Łukasz Małecki-Tepicht: How the Potaszniks got their names back

Łukasz Małecki-Tepicht (son) and Stefan Małecki-Tepicht (father), Otwock, August 19, 2022.
Photo: Leszek Tyboń

I was very moved that the decision, under which the court recognized Rywka and Chaim and their daughters as dead, took place in the Polish courtroom, and the Jewish names of each of them were said aloud in the name of the Republic of Poland.

Speech at the march of remembrance and prayer in Otwock, August 19, 2022.

Dear Citizens of the City of Otwock and participants of today’s March,

I have been a participant in a few previous Marches of Remembrance and Prayer. However, I have watched more and more people attend the marches every year. More and more of them were the inhabitants of the city of Otwock. For me, it is the source of joy and hope.

I am standing here because of the pre-war inhabitants of Otwock – Rywka and Chaim Potasznik – and also because of their daughters: Dwojra, Chawa Sura, and Sara, sons of Rywka and Chaim. I have not managed to establish names of the two sons.

There were also my grandmother’s three brothers, whose names have not been determined to this day. This inability to even know the boys’ names is one of the most heartbreaking symbols of the void left by them.

It would seem that on August 19, 1942, their story ended and there is no one to return to it.

In the documents of the only daughter of Rywka and Chaim, who survived the war outside of Poland, Mala Małecka, my grandmother, née Potasznik – there were incorrect data for all of her life. Nevertheless, they were to protect her. Namely, that her name was Maria and that she was the daughter of Regina and Henryk. Only consistent research in the archives of Warsaw, Łódź, Radom, and Otwock that lasted many years enabled me to establish her parents’ real names.

This question has haunted me for many years: how does it happen that the invader had the final say in the lives of the victims of the Holocaust? What was heartbreaking for me was that in the case of the Potasznik family, the last order, the last document, the last word was written in the language unknown to them, the language they never used.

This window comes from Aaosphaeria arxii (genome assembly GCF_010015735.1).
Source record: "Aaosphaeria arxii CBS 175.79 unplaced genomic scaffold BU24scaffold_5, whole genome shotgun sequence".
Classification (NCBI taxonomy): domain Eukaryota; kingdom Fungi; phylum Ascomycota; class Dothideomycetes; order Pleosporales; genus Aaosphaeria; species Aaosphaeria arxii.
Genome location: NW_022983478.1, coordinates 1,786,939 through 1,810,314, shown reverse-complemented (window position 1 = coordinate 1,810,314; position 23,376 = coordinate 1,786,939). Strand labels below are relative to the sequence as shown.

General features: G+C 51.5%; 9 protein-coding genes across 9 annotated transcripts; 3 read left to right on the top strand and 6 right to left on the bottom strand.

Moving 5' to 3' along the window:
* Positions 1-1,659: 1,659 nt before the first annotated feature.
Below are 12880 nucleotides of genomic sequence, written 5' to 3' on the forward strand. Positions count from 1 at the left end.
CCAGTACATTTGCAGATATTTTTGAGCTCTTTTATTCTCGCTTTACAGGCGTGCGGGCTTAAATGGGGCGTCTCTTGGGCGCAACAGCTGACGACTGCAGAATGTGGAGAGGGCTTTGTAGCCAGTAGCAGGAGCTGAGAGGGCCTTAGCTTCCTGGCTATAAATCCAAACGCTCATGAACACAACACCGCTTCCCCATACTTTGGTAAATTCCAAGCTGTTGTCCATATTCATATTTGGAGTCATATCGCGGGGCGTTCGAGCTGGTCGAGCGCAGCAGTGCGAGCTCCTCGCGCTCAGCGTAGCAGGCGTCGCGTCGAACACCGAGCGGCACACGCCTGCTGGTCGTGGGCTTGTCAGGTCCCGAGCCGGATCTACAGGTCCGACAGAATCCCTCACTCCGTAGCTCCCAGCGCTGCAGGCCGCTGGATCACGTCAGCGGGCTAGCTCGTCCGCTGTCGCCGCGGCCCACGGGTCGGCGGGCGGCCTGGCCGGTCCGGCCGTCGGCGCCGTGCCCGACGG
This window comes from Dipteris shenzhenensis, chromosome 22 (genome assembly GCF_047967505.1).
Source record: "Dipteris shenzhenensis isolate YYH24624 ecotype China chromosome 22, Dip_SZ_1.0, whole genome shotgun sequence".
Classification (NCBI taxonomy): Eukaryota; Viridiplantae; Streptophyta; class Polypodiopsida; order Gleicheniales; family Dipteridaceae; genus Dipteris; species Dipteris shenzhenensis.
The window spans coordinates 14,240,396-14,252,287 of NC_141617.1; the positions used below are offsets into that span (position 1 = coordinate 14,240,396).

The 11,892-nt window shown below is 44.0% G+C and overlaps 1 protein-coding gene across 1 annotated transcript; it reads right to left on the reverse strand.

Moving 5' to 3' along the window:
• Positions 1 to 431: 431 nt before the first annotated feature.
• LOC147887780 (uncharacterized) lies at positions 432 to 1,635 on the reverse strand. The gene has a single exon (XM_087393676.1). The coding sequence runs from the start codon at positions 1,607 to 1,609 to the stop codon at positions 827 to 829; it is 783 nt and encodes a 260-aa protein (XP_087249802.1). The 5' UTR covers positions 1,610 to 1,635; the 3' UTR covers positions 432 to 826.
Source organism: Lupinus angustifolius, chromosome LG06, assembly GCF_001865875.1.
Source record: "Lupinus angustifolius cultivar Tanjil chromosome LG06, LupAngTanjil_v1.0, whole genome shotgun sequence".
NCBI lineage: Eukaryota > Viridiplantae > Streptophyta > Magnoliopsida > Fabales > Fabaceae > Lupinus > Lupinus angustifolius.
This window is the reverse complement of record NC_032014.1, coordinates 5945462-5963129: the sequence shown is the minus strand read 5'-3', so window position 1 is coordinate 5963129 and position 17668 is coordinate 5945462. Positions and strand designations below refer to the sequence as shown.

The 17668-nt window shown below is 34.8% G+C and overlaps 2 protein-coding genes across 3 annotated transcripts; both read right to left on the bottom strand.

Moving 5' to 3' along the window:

The last command before the train closed… The order to open it at the destination station – Treblinka… The rush on the last journey… The last hours of the Potasznik’ lives may have given the feeling that there was no place on earth for them.

Great-grandfather Chaim was probably a person of deep faith, meaning that he may have interpreted the reality around him as death for the sake of the name of the Eternal One – Kiddush haShem. However, his younger children may not have understood how it was possible that the world they knew was disappearing before their eyes – along with them. These children were the age of the scouts present here.

It hurt me that the fate of these eight Otwock residents was not claimed by Polish public institutions.

Under the inspiration of many conversations with the initiators of this March and the researchers of the Holocaust, including Zbigniew Nosowski and Sebastian Rakowski, who are present here today, I have made an effort to establish the true data of the Potasznik family and to have the circumstances of their deaths acknowledged by the Polish institutions.

The first source of hope appeared when the Institute of National Remembrance handed me over the decision to finish the investigation concerning the case of the Otwock ghetto. Another was the decision of the prosecutor from this Institute, who led the case of the crimes in the Treblinka extermination camp, to recognize the Potasznik family as the victims of this execution site.

The third and the last act of hope came when the District Court in Otwock recognized them as dead. Although due to the pandemic conditions, the provisions allowed the court to hear the case in camera or to conduct the hearing online, the court summoned us to the hearing to the courtroom. It was initially to my surprise. However, I was very moved in court that the decision, under which the court recognized Rywka and Chaim and their daughters as dead, took place in the Polish courtroom, and the Jewish names and surnames of each of them were said aloud in the name of the Republic of Poland.

Today the white eagle is again visible over the names of the Potasznik family. What is more, the parents of Mala, Dwojra, Chaja Sura, and Chawa Perla do not have to hide behind the names of Henryk and Regina, but again they are Rywka and Chaim.

When I look back from the perspective of the last four years at the archive research, at my contacts with the officials in the archive and the municipality of Otwock, the contacts with the Commission for the Prosecution of Crimes against the Polish Nation, and finally, the hearing in the Polish courts – I can stand here and express my thanks to the representatives of the Polish administration, prosecution offices and courts for their involvement and the possibility to commemorate the Potasznik family.

During celebrations such as today’s March, the words – which are also the motto of the Yad Vashem Institute – from verse 5 of Chapter 56 of the Book of Isaiah take on special significance: “I will give in my house and within my walls a monument and a name better than sons and daughters; I will give them an everlasting name that shall not be cut off.” and verse 8 of the same Book: “The Lord God, who gathers the dispersed of Israel, declares, “Yet others I will gather to them, to those already gathered.””

To all the gathered March participants, I thank you for your presence. To those to whom Polish state institutions have restored Jewish names – Rywka, Chaim, Dwojra, Chai Sura and Chava Perla Potasznik – you, dear March participants, provide prayers. Thank you.

Polish version: Łukasz Małecki-Tepicht: Jak Potasznikowie odzyskali imiona

See also: Potasznikowie, rodzina ubogiego szewca

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